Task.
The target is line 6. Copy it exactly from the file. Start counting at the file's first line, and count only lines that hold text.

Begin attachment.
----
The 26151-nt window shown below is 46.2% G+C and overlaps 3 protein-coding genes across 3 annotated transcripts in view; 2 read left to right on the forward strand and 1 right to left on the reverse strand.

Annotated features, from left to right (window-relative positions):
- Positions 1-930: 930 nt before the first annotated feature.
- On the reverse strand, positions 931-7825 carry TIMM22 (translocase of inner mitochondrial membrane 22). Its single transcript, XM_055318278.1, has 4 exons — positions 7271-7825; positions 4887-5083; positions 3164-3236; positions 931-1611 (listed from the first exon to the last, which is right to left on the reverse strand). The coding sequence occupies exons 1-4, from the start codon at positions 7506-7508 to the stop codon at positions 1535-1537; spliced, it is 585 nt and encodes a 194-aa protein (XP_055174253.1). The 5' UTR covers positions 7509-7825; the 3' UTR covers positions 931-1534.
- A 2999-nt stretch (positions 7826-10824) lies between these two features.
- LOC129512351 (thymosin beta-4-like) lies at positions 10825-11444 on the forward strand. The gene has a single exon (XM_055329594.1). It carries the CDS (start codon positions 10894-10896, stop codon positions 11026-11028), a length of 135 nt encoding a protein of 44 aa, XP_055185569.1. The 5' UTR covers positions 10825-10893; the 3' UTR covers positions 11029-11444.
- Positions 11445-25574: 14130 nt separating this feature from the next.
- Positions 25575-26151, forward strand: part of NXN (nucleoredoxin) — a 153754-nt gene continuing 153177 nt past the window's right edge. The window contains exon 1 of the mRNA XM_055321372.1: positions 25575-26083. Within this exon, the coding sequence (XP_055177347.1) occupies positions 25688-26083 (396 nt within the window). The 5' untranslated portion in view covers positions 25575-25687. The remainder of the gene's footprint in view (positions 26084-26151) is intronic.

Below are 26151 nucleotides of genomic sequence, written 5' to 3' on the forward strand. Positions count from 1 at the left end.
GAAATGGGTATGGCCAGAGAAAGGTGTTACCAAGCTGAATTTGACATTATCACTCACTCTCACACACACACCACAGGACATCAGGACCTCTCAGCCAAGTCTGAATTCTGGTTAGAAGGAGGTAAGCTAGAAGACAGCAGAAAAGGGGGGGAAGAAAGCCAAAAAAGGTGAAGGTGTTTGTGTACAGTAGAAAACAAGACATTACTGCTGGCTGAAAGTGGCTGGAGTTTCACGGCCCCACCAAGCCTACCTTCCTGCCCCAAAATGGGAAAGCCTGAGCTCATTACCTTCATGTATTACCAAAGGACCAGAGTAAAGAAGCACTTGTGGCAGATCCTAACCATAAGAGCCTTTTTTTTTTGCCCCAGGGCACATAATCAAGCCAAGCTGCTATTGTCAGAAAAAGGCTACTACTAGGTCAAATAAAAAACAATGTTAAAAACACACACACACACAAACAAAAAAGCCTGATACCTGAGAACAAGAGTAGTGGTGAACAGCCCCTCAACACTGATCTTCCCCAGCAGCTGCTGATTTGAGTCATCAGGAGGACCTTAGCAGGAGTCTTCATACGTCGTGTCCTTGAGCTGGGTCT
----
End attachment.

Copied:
- LOC129512351 (thymosin beta-4-like) lies at positions 10825-11444 on the forward strand. The gene has a single exon (XM_055329594.1). It carries the CDS (start codon positions 10894-10896, stop codon positions 11026-11028), a length of 135 nt encoding a protein of 44 aa, XP_055185569.1. The 5' UTR covers positions 10825-10893; the 3' UTR covers positions 11029-11444.